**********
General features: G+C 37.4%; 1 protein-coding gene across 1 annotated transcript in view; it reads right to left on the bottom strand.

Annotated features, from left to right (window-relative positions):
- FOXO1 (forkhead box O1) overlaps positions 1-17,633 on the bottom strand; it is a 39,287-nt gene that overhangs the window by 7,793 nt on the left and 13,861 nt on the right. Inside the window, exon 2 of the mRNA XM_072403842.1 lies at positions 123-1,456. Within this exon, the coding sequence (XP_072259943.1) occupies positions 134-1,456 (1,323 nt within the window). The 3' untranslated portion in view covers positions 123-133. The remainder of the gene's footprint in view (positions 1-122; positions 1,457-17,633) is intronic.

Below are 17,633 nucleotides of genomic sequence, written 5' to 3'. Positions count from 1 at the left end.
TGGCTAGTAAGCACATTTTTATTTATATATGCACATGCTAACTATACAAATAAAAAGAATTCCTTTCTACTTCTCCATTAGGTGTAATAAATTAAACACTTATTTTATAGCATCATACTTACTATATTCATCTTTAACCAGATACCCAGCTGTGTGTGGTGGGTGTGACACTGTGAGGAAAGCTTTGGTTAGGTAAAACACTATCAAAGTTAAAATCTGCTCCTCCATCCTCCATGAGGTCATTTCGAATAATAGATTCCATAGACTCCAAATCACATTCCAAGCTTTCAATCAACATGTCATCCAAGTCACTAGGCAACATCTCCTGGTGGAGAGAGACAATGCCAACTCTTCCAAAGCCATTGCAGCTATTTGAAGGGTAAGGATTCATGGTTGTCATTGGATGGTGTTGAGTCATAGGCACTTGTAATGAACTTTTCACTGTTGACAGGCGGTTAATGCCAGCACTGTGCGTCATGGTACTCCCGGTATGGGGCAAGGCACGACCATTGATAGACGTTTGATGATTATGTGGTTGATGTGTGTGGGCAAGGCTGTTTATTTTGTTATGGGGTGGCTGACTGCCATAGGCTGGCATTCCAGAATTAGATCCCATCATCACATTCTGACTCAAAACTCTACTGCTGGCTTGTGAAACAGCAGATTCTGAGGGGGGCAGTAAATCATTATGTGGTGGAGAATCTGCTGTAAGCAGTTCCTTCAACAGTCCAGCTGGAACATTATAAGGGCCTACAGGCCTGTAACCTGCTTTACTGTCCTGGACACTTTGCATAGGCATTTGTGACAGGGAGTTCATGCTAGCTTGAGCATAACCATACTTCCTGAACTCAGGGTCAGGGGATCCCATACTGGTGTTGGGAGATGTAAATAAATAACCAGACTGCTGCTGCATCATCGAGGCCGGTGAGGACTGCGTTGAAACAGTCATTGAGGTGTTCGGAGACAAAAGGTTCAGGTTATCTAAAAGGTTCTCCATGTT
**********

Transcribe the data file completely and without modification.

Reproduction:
General features: G+C 37.4%; 1 protein-coding gene across 1 annotated transcript in view; it reads right to left on the bottom strand.

Annotated features, from left to right (window-relative positions):
- FOXO1 (forkhead box O1) overlaps positions 1-17,633 on the bottom strand; it is a 39,287-nt gene that overhangs the window by 7,793 nt on the left and 13,861 nt on the right. Inside the window, exon 2 of the mRNA XM_072403842.1 lies at positions 123-1,456. Within this exon, the coding sequence (XP_072259943.1) occupies positions 134-1,456 (1,323 nt within the window). The 3' untranslated portion in view covers positions 123-133. The remainder of the gene's footprint in view (positions 1-122; positions 1,457-17,633) is intronic.

Below are 17,633 nucleotides of genomic sequence, written 5' to 3'. Positions count from 1 at the left end.
TGGCTAGTAAGCACATTTTTATTTATATATGCACATGCTAACTATACAAATAAAAAGAATTCCTTTCTACTTCTCCATTAGGTGTAATAAATTAAACACTTATTTTATAGCATCATACTTACTATATTCATCTTTAACCAGATACCCAGCTGTGTGTGGTGGGTGTGACACTGTGAGGAAAGCTTTGGTTAGGTAAAACACTATCAAAGTTAAAATCTGCTCCTCCATCCTCCATGAGGTCATTTCGAATAATAGATTCCATAGACTCCAAATCACATTCCAAGCTTTCAATCAACATGTCATCCAAGTCACTAGGCAACATCTCCTGGTGGAGAGAGACAATGCCAACTCTTCCAAAGCCATTGCAGCTATTTGAAGGGTAAGGATTCATGGTTGTCATTGGATGGTGTTGAGTCATAGGCACTTGTAATGAACTTTTCACTGTTGACAGGCGGTTAATGCCAGCACTGTGCGTCATGGTACTCCCGGTATGGGGCAAGGCACGACCATTGATAGACGTTTGATGATTATGTGGTTGATGTGTGTGGGCAAGGCTGTTTATTTTGTTATGGGGTGGCTGACTGCCATAGGCTGGCATTCCAGAATTAGATCCCATCATCACATTCTGACTCAAAACTCTACTGCTGGCTTGTGAAACAGCAGATTCTGAGGGGGGCAGTAAATCATTATGTGGTGGAGAATCTGCTGTAAGCAGTTCCTTCAACAGTCCAGCTGGAACATTATAAGGGCCTACAGGCCTGTAACCTGCTTTACTGTCCTGGACACTTTGCATAGGCATTTGTGACAGGGAGTTCATGCTAGCTTGAGCATAACCATACTTCCTGAACTCAGGGTCAGGGGATCCCATACTGGTGTTGGGAGATGTAAATAAATAACCAGACTGCTGCTGCATCATCGAGGCCGGTGAGGACTGCGTTGAAACAGTCATTGAGGTGTTCGGAGACAAAAGGTTCAGGTTATCTAAAAGGTTCTCCATGTT